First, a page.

Rate of unemployment slows
The recession appears to have loosened its grip on the UK, with a smaller-than-expected rise in the number of people out of work during the three months to August.
The number of people out of work climbed by 88,000 to 2.47 million during the period - significantly less than the peak of 281,000 recorded in the three months to May.
There are now 2.47 million people out of work, although analysts had been expecting the figure to breach the 2.5 million mark.
The headline rate of unemployment is 7.9%, according to the Office for National Statistics. Meanwhile, the number of people claiming unemployment benefit rose by 20,800 to 1.63 million - the smallest monthly increase since May 2008. Analysts had been expecting a jump of 24,500.
Fears that youth unemployment would reach one million also proved unfounded, but the number of school leavers out of work hit 946,000.
Despite the better-than-expected statistics, unemployment is still at a 14-year high.
And there are concerns that the worst is not yet behind us. Howard Archer, economist at Global Insight, says it is “premature” to anticipate any near-term turnaround in the labour market.
“We suspect that unemployment still has some way to rise," he adds. "Although the economy could have stopped contracting in the third quarter of this year, growth is unlikely to be strong enough to create net jobs for some considerable time to come."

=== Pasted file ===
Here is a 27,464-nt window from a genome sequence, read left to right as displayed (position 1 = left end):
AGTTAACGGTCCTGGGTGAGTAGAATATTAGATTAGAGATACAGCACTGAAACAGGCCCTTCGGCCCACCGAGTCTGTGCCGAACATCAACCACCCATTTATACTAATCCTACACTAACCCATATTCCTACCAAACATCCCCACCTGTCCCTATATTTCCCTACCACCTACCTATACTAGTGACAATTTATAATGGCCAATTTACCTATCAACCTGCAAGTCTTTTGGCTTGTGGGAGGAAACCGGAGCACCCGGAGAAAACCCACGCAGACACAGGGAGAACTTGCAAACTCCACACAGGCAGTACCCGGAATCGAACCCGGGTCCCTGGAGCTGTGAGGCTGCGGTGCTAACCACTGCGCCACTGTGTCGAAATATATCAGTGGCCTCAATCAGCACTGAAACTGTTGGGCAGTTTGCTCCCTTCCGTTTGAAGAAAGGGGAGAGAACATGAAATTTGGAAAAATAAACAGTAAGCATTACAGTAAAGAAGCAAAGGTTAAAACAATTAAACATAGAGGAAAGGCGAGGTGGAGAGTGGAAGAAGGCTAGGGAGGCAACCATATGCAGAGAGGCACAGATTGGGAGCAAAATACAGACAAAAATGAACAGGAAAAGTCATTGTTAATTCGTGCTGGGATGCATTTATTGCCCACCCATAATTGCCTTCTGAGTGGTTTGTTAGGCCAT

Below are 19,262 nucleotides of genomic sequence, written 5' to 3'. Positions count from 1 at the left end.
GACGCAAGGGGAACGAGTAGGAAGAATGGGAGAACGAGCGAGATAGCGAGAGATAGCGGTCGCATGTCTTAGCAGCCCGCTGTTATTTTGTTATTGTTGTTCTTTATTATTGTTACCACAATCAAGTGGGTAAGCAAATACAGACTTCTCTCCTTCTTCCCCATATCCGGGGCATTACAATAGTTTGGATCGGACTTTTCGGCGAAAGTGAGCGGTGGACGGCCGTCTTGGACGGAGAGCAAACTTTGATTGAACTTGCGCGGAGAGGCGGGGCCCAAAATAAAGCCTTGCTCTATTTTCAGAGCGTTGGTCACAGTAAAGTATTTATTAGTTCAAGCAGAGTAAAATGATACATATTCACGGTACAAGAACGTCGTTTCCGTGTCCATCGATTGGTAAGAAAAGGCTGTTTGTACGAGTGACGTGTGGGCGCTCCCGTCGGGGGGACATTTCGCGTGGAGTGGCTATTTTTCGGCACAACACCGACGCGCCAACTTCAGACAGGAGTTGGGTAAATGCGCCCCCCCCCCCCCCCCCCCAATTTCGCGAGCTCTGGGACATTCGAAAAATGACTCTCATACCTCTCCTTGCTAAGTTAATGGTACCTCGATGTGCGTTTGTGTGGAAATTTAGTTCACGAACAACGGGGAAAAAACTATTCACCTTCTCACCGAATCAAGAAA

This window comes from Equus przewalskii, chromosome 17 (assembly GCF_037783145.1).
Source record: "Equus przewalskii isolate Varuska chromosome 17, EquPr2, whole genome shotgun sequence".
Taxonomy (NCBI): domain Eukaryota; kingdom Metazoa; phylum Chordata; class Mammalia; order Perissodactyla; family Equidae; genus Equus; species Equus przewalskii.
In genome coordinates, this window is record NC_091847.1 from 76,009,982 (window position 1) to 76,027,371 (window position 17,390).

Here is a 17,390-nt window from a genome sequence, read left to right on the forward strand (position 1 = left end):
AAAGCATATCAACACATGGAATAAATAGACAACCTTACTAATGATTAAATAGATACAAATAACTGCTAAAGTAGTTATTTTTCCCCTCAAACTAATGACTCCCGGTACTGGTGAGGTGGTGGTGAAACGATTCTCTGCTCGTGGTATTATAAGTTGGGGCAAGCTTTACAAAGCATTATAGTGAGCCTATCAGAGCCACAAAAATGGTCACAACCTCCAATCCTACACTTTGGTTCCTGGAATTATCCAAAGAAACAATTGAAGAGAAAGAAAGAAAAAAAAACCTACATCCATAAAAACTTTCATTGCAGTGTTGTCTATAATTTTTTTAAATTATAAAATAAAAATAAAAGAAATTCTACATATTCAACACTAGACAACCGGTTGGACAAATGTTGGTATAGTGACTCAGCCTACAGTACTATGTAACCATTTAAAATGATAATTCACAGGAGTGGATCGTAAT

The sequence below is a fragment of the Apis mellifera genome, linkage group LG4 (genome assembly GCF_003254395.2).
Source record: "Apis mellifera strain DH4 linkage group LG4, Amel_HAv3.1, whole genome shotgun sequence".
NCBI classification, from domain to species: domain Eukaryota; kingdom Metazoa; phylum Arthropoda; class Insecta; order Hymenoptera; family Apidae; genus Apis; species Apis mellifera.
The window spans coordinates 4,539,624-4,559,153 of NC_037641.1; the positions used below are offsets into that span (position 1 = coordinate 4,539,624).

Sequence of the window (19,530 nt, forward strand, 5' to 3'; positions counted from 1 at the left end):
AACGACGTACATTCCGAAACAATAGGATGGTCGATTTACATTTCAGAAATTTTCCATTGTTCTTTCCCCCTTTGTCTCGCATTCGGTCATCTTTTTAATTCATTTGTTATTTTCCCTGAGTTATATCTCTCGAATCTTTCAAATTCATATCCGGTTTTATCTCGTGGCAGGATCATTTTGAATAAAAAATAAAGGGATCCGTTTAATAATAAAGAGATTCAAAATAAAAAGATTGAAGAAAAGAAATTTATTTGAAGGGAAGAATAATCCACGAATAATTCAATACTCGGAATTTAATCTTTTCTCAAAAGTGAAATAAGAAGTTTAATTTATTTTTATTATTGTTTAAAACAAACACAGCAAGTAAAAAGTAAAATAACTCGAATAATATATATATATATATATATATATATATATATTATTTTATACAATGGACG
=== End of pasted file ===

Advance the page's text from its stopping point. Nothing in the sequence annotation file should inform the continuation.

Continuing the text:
Doubts about the strength and sustainability of the UK's recovery are likely to prompt businesses to keep their labour forces as tight as possible, Archer says.
In addition, wages are still feeling the pressure from the recession. The latest figures show that average earnings, excluding bonuses, increased by 1.9% in the three months to August 2009 compared with the previous year - the lowest rise since comparable records began in 2001.
Vicky Redwood, UK economist at Capital Economics, describes the latest data as “pretty encouraging” although she also believes there could be more bad news to come.
“Pay growth has yet to react fully to the previous rises in unemployment," she explains. "Indeed, we expect pay growth to resume its downward trend before long – keeping a check on household income growth and keeping alive the threat of deflation."
This is the opposite of inflation and refers to a decrease in the price of goods, services and raw materials. Economically, deflation is bad news: the only major period of deflation happened in the 1920s and 1930s in the Great Depression. Not to be confused with disinflation, which is a slowing down in the rate of price increases. When governments raise interest rates to reduce inflation this is often (wrongly) described as deflationary but is really an attempt to introduce an element of disinflation.